Shape Up: Get the edge on your peers
Published 28/02/2012 | 06:00
The quest to be fit over the age of 40 means you must become a master at adapting to the whirlwind of change that life throws at you.
Relationships for some go through challenges, parents need care-giving or pass away.
Routine medical check-ups may also bring to light a condition that will shape the way you treat your health for the rest of your life. You learn to accept the reality and adapt with the best strategy that will help change or manage your condition.
The changes to your physical well-being may start with the decline of your eyesight and hearing. You may be decreasing in height, your hair is greying, the wrinkles on your face are increasing and middle-age spread is starting as your metabolism continues to slow down.
This decade represents a time when many men recognise a need to change their way of thinking about their health.
Years of neglecting exercise has resulted in a bulging belly and moobs. This changing body shape has been helped along by declining testosterone.
Testosterone is the hormone that is necessary to build fat-burning muscle. In men aromatisation occurs, which is when testosterone converts into the female hormone estrogen.
We know that lack of sleep, low intake of protein, lack of essential fatty acids like omega 3 and no weight-training can lower testosterone so if we do the opposite, males can slow down the ageing process.
One of the physiological changes females experience is declining ovary function, which leads to greater fluctuations in their hormone levels. This leads to irregularities in their cycle, but the other big event in this decade is menopause. Testosterone also declines, which manifests as decreased libido, energy and sense of well-being.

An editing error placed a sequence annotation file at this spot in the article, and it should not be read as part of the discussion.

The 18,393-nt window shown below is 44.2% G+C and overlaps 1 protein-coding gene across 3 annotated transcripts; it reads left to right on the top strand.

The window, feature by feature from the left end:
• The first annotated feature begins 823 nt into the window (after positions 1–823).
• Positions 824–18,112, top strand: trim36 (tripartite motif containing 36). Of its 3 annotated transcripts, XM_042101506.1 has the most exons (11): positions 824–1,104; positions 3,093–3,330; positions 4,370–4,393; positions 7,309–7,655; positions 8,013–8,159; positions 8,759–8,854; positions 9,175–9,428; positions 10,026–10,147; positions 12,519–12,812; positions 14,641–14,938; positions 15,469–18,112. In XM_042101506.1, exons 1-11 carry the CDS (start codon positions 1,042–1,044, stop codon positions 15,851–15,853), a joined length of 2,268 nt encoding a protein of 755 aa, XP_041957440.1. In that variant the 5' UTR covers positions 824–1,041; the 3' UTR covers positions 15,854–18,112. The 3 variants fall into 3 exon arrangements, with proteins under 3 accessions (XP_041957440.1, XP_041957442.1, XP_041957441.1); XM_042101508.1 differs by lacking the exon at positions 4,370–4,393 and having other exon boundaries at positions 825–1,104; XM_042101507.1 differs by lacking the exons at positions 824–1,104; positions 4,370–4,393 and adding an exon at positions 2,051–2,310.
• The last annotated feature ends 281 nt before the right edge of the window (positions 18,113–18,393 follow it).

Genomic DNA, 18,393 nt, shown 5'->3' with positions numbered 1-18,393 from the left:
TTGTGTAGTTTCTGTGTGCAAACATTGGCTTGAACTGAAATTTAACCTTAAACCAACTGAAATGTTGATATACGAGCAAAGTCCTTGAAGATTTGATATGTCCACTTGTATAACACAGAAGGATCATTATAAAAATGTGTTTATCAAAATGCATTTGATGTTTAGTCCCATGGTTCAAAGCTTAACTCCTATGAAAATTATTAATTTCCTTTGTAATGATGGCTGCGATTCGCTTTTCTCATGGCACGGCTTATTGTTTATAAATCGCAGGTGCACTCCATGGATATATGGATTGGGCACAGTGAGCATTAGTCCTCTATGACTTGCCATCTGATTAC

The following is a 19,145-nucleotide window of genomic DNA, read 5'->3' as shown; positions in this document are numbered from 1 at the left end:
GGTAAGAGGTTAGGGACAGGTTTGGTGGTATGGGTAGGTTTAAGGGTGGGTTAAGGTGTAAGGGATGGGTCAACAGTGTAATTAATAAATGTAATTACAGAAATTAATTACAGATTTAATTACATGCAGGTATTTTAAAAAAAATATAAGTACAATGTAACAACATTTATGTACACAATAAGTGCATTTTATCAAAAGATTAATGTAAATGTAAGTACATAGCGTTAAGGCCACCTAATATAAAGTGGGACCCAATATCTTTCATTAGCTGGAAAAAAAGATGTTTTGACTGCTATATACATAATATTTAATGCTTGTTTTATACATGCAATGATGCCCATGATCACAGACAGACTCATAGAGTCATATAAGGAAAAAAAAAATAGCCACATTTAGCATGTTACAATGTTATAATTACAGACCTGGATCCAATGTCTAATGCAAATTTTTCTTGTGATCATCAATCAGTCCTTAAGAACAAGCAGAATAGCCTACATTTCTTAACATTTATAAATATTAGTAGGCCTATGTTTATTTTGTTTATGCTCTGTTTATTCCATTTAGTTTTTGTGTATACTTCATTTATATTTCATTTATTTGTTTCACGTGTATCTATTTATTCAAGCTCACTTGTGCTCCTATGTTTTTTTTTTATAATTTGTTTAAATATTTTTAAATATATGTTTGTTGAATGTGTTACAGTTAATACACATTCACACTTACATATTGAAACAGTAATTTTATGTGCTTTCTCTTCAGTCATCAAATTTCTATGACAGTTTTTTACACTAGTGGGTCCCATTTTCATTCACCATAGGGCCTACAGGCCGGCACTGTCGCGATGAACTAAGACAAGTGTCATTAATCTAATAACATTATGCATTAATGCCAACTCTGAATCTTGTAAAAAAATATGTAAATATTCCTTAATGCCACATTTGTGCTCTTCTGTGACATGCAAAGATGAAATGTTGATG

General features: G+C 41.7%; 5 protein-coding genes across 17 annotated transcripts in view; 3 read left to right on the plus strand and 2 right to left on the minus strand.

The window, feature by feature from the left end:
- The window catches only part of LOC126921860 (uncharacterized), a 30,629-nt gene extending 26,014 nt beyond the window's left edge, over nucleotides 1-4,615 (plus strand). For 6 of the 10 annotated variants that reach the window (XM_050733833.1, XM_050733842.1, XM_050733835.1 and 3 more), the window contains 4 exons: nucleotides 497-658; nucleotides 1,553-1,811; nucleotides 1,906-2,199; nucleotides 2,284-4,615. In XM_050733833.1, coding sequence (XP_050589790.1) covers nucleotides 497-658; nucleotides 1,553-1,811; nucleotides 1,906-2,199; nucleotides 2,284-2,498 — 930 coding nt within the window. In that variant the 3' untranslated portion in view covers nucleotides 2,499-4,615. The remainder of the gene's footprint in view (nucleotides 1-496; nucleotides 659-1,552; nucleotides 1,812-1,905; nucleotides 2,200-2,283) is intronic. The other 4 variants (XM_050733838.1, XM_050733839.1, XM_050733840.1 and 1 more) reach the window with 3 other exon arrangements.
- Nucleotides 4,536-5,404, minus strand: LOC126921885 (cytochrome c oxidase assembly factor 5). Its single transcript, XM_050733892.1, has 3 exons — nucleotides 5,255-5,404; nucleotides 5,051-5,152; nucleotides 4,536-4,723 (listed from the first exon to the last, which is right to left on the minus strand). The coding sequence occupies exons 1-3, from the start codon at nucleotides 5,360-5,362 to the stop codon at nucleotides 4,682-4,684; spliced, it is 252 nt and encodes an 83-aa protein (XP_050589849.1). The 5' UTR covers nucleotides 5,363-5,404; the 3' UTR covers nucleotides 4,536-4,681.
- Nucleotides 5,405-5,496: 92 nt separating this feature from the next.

Changes to your resting metabolic rate starts to decline in your 40s due to a loss of muscle mass, due to insomnia, history of dieting and irregular feeding times.
Prior to menopause, women have less strokes, less hypertension, and less heart attacks compared to men. Once they hit menopause though, it's a level playing field.
The top three things females entering the menopause complain about are:
1. Hot flushes -- which is affected by a reduction in estrogen.
2. Insomnia -- which is linked with a reduction in progesterone.
3. Loss of libido -- which can be linked with a lack of testosterone.
US-based cardiologist Mark Houston recommends that by using resveratrol you can modulate all three of these and see symptoms improve.
Resveratrol is one of the most potent antioxidants and is useful in counteracting lack of sleep. Resveratrol also helps regulate cortisol and improves insulin resistance.
Menopause leads to a big reduction of two primary female hormones -- estradiol and estriol. Resveratrol helps put a protective sleeve on your DNA and keeps balance between estradiol and estriol.
At menopause, when estrogen levels decrease, women become more susceptible to osteopenia (low bone mineral density), eventually followed by osteoporosis (weak and brittle bones).
What they need to do to counteract this is to make their bones stronger with strength training. Long slow distance training is not the solution as it has been associated with greater bone loss.
The exercises that improve bone growth are compound exercises such as a barbell back squat because it involves compression.
Aerobic training increases stress on your adrenal glands, which can adversely influence the ratio between testosterone and the stress hormone cortisol, which eats muscle.
Women are often worried about their bone density in menopause and many take a calcium supplement, but if they are lacking in Vitamin D3 it is not absorbed. Females post menopause should switch to iron-free multi-vitamins when their menstrual cycle ends.
The key to being fit in your 40s is to accept you are going to get older but that you do not need to age as quickly as your peers. Eating fresh healthy meals, engaging in strength and interval training, taking a good multi-vitamin, sleeping regularly and taking time to recharge will all help you in the long run.
Health & Living